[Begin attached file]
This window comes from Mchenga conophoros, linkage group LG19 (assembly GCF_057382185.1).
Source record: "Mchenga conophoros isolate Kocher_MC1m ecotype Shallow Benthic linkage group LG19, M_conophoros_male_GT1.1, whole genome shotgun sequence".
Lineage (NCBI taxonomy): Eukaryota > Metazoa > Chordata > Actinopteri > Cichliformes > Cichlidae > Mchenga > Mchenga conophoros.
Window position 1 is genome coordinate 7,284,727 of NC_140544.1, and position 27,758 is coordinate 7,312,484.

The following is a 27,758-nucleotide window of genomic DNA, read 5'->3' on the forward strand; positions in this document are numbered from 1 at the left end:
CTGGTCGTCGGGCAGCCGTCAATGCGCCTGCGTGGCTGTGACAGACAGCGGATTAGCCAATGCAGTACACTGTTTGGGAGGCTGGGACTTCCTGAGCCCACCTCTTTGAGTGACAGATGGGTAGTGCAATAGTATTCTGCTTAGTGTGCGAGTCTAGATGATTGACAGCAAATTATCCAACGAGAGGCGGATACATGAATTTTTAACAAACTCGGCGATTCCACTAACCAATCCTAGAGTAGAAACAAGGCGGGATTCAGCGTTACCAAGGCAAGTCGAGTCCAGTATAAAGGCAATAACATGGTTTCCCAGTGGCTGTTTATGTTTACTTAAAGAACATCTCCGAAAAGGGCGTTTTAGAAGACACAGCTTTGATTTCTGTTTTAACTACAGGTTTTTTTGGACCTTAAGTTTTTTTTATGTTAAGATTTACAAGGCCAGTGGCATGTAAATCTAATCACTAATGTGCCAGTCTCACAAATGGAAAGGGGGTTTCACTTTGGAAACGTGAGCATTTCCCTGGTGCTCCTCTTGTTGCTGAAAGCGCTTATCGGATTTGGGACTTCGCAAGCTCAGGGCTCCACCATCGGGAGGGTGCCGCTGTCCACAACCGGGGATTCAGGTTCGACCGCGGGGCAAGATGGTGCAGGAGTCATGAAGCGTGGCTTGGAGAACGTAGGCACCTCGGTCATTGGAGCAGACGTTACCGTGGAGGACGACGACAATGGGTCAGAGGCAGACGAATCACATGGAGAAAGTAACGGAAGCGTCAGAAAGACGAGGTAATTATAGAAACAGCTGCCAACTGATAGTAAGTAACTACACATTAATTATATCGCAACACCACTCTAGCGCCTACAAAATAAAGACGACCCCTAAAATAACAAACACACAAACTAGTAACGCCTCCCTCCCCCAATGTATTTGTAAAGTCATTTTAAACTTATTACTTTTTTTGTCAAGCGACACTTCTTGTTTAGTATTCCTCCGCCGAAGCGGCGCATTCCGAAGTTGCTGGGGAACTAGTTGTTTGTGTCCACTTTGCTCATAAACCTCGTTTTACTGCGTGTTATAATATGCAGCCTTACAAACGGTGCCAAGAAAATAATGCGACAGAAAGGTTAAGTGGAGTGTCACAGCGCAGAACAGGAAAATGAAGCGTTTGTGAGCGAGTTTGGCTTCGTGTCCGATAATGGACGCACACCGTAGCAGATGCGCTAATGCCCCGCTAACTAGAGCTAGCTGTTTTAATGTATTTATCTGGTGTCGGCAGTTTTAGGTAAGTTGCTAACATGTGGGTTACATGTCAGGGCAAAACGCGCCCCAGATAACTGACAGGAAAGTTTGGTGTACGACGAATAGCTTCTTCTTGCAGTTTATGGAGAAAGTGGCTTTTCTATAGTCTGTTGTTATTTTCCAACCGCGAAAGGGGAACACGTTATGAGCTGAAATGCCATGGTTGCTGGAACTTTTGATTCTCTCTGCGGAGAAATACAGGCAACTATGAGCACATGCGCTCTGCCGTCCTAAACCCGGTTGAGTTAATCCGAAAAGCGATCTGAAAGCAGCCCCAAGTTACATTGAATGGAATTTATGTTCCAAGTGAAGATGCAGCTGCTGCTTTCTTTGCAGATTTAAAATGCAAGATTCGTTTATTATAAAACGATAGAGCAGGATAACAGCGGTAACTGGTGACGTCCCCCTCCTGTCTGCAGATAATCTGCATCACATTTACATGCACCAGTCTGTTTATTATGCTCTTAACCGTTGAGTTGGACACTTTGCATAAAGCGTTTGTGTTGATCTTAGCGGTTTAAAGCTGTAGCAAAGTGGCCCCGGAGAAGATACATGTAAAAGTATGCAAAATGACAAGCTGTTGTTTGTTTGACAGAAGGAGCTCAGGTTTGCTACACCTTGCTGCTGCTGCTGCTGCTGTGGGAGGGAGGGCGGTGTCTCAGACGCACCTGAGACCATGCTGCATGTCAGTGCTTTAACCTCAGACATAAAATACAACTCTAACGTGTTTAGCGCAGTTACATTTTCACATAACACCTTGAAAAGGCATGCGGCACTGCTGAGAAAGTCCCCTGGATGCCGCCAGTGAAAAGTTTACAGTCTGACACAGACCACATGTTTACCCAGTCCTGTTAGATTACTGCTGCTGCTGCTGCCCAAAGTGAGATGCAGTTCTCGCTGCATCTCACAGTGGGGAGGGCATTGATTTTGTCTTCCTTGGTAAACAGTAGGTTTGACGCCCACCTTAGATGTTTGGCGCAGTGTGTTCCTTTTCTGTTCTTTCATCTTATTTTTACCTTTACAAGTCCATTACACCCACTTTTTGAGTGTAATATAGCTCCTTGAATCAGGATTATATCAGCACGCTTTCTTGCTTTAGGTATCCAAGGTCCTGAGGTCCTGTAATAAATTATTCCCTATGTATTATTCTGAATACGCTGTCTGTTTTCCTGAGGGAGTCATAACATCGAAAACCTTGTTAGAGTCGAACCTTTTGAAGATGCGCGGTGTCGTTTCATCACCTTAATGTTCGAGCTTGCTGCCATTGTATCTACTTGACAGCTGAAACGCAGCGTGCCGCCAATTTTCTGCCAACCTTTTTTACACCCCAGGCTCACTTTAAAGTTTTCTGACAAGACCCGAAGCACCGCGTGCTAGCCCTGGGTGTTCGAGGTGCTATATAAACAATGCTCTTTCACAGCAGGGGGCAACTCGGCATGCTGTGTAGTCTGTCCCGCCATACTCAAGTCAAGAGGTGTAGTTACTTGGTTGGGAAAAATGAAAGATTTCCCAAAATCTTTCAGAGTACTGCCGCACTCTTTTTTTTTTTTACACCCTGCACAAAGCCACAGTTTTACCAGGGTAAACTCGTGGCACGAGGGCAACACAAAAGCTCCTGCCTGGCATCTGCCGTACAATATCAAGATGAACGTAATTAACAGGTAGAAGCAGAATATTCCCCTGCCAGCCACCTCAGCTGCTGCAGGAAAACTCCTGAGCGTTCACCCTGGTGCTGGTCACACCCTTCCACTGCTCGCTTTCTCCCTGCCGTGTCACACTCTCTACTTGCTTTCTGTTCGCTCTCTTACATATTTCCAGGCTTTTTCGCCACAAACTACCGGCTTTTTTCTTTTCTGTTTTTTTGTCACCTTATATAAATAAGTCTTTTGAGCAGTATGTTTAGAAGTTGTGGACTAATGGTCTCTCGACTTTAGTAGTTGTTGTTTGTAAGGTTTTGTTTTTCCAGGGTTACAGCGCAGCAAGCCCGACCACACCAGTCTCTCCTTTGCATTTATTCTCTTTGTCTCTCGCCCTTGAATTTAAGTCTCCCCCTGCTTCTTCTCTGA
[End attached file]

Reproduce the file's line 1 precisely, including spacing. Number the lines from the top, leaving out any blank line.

This window comes from Mchenga conophoros, linkage group LG19 (assembly GCF_057382185.1).